There's a building on West 22nd Street in the Chelsea neighborhood of NYC that has been a magnet for graffiti and street art for years ... the original tenant of the building was "Heavenly Body Works," and a sign still remains on the building from that business. The Japanese fashion company Comme des Garcon has been the tenant for years now, occupying a ground floor showroom, and whose tunnel-like entrance is always flanked by full walls covered with street art.
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I've been visiting this location at 520 West 22nd Street for almost 10 years now, always stopping by while visiting local art galleries to marvel at the ever-evolving outdoor "gallery" of street art and graffiti that covers the walls of this building. I finally decided to put together an archive of my photos of the graffiti and street art on this wall and building so we can see how it has changed over time. It's almost like a living thing, since the art always changing and there's usually a number of new pieces there every time I show up. Below is a relatively current view from November 2016, but as you scroll down, you'll see that I'm going to start with the earliest picture in 2008 and bring you up to date until the last view from February 2017.
** Please note: this archive is a work in progress ... right now there's just the chrono order of pictures below, but eventually each image below will soon click-through to pages showing more individual works of graffiti and street art from each specific date. Check back soon as I fill it up with all of the details allowing you to see more individual works!
A recent view as of November 2016 above; beginning of archives, starting with 2008 below:
November 29, 2008
October 16, 2010
This first picture from 2008 will be the most-sparse one you'll see here. I'm not sure when the first street art started appearing on this particular buidling or why, but this was the first time I noticed it and stopped to take pictures. The picture above right from 2010 shows the tunnel entrance to Comme des Garcons, and shows that the vintage "Heavenly Body Works" sign still remains despite now being a clothing store. The narrow door to the left with the image of the hand holding a martini glass remains a constant throughout, but you'll see that eventually everything else tends to change.
October 14, 2011
March 11, 2012
At the time I started taking these pictures, I didn't foresee making a multi-year history, so I didn't always get an across-the-street shot of the whole building. The 2011 picture above left shows the area above the martini glass door, while the picture from March 2012 features a large portrait by the street artist Fumero.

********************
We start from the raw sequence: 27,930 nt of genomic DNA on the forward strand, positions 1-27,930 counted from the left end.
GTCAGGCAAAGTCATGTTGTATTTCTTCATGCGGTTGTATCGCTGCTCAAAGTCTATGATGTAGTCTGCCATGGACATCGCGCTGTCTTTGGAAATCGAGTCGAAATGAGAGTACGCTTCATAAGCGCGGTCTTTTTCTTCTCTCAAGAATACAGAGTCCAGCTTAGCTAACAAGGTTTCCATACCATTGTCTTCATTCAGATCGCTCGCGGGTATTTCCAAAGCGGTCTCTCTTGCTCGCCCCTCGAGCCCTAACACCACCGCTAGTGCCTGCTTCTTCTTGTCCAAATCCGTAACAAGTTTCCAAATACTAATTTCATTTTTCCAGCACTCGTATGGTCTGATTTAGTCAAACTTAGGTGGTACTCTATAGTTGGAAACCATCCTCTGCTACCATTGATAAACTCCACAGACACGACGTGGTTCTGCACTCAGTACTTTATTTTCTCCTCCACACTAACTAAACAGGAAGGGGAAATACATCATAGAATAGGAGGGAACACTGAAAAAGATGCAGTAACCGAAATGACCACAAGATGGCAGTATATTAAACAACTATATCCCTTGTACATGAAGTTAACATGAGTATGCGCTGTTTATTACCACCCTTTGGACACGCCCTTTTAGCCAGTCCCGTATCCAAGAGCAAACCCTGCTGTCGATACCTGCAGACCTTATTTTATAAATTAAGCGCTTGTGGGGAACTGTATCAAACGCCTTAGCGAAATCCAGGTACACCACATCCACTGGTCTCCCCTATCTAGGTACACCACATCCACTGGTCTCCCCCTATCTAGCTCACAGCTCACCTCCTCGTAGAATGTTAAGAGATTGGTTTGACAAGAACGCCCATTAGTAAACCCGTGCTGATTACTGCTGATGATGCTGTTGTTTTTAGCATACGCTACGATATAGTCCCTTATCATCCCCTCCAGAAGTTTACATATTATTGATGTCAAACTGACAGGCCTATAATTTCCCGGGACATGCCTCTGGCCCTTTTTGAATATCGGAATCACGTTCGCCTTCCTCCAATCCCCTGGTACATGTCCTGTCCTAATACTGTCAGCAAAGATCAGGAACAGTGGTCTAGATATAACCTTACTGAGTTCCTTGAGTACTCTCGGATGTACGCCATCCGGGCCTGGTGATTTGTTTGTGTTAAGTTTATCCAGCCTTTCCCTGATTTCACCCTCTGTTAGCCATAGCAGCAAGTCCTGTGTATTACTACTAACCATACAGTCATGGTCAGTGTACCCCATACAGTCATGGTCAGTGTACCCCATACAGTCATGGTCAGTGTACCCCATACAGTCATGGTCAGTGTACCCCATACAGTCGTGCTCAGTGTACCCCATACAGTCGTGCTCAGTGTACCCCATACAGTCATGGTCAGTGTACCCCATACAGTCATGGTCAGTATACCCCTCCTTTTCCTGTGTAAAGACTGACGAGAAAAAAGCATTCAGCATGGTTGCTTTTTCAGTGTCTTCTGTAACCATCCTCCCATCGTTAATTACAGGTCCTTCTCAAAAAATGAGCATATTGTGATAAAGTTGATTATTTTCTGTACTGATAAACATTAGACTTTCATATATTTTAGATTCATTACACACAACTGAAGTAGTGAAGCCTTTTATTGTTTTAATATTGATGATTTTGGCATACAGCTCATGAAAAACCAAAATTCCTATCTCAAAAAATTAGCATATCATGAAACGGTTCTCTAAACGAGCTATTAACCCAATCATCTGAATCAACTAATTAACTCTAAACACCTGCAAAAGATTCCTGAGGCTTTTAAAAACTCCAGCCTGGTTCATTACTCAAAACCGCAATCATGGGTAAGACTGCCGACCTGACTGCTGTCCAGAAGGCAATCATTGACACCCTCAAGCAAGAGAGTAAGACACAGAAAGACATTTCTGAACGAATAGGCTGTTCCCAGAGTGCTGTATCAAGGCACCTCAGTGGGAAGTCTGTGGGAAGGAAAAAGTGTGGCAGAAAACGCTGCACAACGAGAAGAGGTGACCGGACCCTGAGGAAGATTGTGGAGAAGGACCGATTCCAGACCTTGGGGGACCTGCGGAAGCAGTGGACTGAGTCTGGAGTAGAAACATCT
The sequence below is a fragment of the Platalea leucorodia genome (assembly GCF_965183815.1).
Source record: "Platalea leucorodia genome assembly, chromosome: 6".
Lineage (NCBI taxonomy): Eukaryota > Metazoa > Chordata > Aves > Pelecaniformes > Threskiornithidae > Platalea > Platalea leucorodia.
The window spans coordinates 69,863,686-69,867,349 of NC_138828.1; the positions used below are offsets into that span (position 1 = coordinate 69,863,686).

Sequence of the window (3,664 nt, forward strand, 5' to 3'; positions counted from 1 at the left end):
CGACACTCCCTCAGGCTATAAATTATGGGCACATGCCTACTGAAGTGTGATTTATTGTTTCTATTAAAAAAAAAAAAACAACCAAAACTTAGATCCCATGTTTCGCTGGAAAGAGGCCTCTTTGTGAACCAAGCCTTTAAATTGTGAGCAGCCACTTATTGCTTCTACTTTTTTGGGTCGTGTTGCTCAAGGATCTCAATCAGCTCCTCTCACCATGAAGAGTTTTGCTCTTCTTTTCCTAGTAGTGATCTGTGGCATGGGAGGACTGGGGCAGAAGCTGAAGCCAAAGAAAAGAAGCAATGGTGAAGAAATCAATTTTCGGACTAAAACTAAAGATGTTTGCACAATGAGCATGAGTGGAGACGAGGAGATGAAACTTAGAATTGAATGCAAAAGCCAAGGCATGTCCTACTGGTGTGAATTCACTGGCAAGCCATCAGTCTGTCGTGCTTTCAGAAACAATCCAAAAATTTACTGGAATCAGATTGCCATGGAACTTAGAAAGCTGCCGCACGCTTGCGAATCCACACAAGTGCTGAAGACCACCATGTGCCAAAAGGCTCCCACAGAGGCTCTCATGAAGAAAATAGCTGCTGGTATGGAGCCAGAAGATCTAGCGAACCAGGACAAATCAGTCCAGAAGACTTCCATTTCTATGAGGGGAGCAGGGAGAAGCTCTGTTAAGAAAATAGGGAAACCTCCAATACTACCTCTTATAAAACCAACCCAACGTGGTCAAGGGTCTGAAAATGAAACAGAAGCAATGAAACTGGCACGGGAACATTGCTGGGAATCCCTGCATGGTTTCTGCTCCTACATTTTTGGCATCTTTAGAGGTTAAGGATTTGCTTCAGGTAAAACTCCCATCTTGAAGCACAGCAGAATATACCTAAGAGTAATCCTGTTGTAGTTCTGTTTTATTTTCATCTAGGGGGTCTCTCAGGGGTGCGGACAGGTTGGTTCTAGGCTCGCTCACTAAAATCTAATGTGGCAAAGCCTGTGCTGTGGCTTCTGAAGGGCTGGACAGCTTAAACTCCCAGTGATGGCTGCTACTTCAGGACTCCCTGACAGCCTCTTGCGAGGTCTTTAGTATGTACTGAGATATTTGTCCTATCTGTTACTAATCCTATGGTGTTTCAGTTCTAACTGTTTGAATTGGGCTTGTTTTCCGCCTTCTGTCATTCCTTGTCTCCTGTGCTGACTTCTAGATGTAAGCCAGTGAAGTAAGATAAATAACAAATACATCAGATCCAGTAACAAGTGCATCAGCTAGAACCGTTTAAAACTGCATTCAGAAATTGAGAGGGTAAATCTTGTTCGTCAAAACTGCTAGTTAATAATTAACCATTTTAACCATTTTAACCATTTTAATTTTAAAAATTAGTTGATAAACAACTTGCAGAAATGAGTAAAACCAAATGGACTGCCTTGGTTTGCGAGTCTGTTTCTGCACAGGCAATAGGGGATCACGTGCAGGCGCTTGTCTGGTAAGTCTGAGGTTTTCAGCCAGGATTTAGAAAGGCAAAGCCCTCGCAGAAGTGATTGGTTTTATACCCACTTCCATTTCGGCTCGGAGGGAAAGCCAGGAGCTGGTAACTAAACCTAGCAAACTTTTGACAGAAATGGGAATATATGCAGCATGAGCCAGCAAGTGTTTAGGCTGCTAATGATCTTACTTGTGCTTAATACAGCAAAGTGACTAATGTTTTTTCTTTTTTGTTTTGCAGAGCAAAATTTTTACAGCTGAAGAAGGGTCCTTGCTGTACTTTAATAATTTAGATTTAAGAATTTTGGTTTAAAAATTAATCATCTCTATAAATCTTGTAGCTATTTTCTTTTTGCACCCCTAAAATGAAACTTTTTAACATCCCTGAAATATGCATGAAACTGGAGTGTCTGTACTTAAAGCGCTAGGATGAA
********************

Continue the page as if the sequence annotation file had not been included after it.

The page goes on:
February 3, 2013
February 22, 2013
The black and white line drawing of a family around a table in both pictures above is also by Fumero. You can see with the army guy above left that the street art is creeping higher on the wall, reaching the bottom of the 2nd floor windows. The picture above right shows a good example of how earlier layers are torn off yet have elements that remain and peek through to newer layers, creating a somewhat abstract collage effect.
June 14, 2013
September 14, 2013
June 2013 sees a new life-size yellow woman with a purple dress making an appearance, but you can see by September, she's gone, except for her legs poking out from under several layers of new street art pieces. Fumero's family appears in multiples and the density of art-per-inch increases.
November 30, 2013
September 20, 2014
Another detail from November 2013 shows a very dense overlaying of street art. But the big surprise took place above right in September 2014, when someone - perhaps Comme des Garcon? - attempted to stop the installation of street-level pieces by installing a smooth "graffiti-resistant" white wall around their door. But really? What could be more tempting than a big, white expanse of space? How long will this last? (Plus, it was pretty disappointing to see the art covered up).
March 7, 2015
November 12, 2015
You can see by March 2015, above left, that someone has taken spray paint to the white "graffiti-resistant" wall, although it does seem successful in stopping the wheat-paste street art pieces from going up, at least on the white wall. The upper section still remains covered with street art pieces. But by November 2015, the white wall experiment is over, and the wall is fully exposed again to an intense collection of street art.
January 13, 2016
February 27, 2016
Not much changes between January and February 2016, as you can see above. The main addition - if you look closely in February - is a Steve Jobs head with yellow arms and hands extending out from his head holding iPhones.
May 20, 2016
October 12, 2016
You may notice that the beige brick building with the large garage door and security camera - visible in many of the pictures from earlier years - is now gone by May 2016, with a demolished space surrounded by orange (and later green) construction walls.
November 10, 2016
February 3, 2017
I've got a good across-the-street shot here in November of 2016, above left. The last image in this collection, from February 2017 (above right), shows the orange cab of a large tractor-trailer which has more construction equipment, with scaffolding in place and construction of a new building reaching a 2nd floor level. The left side of the building - to the left of the Comme des Garcons entrance, is almost completely covered by scaffolding.